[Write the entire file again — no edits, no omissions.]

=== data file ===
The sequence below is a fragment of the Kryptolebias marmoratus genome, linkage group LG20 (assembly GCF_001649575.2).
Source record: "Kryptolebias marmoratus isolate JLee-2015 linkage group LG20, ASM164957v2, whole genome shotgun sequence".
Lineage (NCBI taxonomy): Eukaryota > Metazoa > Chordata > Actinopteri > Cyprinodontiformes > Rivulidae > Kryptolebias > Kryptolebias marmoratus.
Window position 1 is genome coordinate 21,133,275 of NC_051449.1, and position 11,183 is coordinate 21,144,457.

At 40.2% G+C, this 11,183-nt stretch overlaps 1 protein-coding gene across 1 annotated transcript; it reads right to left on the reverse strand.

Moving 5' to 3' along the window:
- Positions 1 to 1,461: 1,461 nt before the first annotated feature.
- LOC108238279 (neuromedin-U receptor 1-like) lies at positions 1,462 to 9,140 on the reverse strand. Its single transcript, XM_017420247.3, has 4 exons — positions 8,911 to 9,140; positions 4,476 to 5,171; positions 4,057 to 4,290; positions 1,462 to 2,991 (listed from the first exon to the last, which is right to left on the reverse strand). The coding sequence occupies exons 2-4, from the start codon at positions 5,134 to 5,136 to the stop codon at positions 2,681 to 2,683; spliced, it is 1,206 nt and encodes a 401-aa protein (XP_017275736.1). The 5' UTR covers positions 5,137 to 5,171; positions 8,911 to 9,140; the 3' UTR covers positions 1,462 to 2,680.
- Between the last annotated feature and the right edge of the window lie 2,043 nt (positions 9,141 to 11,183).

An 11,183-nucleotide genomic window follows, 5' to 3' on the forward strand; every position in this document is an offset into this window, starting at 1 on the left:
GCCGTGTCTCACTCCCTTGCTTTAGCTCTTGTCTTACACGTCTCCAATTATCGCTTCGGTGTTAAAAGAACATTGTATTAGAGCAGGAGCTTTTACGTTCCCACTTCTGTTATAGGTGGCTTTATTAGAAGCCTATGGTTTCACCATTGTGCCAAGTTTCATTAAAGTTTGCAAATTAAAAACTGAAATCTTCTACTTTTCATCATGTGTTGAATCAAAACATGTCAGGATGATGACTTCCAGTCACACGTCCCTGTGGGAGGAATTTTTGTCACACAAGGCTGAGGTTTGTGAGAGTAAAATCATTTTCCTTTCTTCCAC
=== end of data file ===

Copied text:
The sequence below is a fragment of the Kryptolebias marmoratus genome, linkage group LG20 (assembly GCF_001649575.2).
Source record: "Kryptolebias marmoratus isolate JLee-2015 linkage group LG20, ASM164957v2, whole genome shotgun sequence".
Lineage (NCBI taxonomy): Eukaryota > Metazoa > Chordata > Actinopteri > Cyprinodontiformes > Rivulidae > Kryptolebias > Kryptolebias marmoratus.
Window position 1 is genome coordinate 21,133,275 of NC_051449.1, and position 11,183 is coordinate 21,144,457.

At 40.2% G+C, this 11,183-nt stretch overlaps 1 protein-coding gene across 1 annotated transcript; it reads right to left on the reverse strand.

Moving 5' to 3' along the window:
- Positions 1 to 1,461: 1,461 nt before the first annotated feature.
- LOC108238279 (neuromedin-U receptor 1-like) lies at positions 1,462 to 9,140 on the reverse strand. Its single transcript, XM_017420247.3, has 4 exons — positions 8,911 to 9,140; positions 4,476 to 5,171; positions 4,057 to 4,290; positions 1,462 to 2,991 (listed from the first exon to the last, which is right to left on the reverse strand). The coding sequence occupies exons 2-4, from the start codon at positions 5,134 to 5,136 to the stop codon at positions 2,681 to 2,683; spliced, it is 1,206 nt and encodes a 401-aa protein (XP_017275736.1). The 5' UTR covers positions 5,137 to 5,171; positions 8,911 to 9,140; the 3' UTR covers positions 1,462 to 2,680.
- Between the last annotated feature and the right edge of the window lie 2,043 nt (positions 9,141 to 11,183).

An 11,183-nucleotide genomic window follows, 5' to 3' on the forward strand; every position in this document is an offset into this window, starting at 1 on the left:
GCCGTGTCTCACTCCCTTGCTTTAGCTCTTGTCTTACACGTCTCCAATTATCGCTTCGGTGTTAAAAGAACATTGTATTAGAGCAGGAGCTTTTACGTTCCCACTTCTGTTATAGGTGGCTTTATTAGAAGCCTATGGTTTCACCATTGTGCCAAGTTTCATTAAAGTTTGCAAATTAAAAACTGAAATCTTCTACTTTTCATCATGTGTTGAATCAAAACATGTCAGGATGATGACTTCCAGTCACACGTCCCTGTGGGAGGAATTTTTGTCACACAAGGCTGAGGTTTGTGAGAGTAAAATCATTTTCCTTTCTTCCAC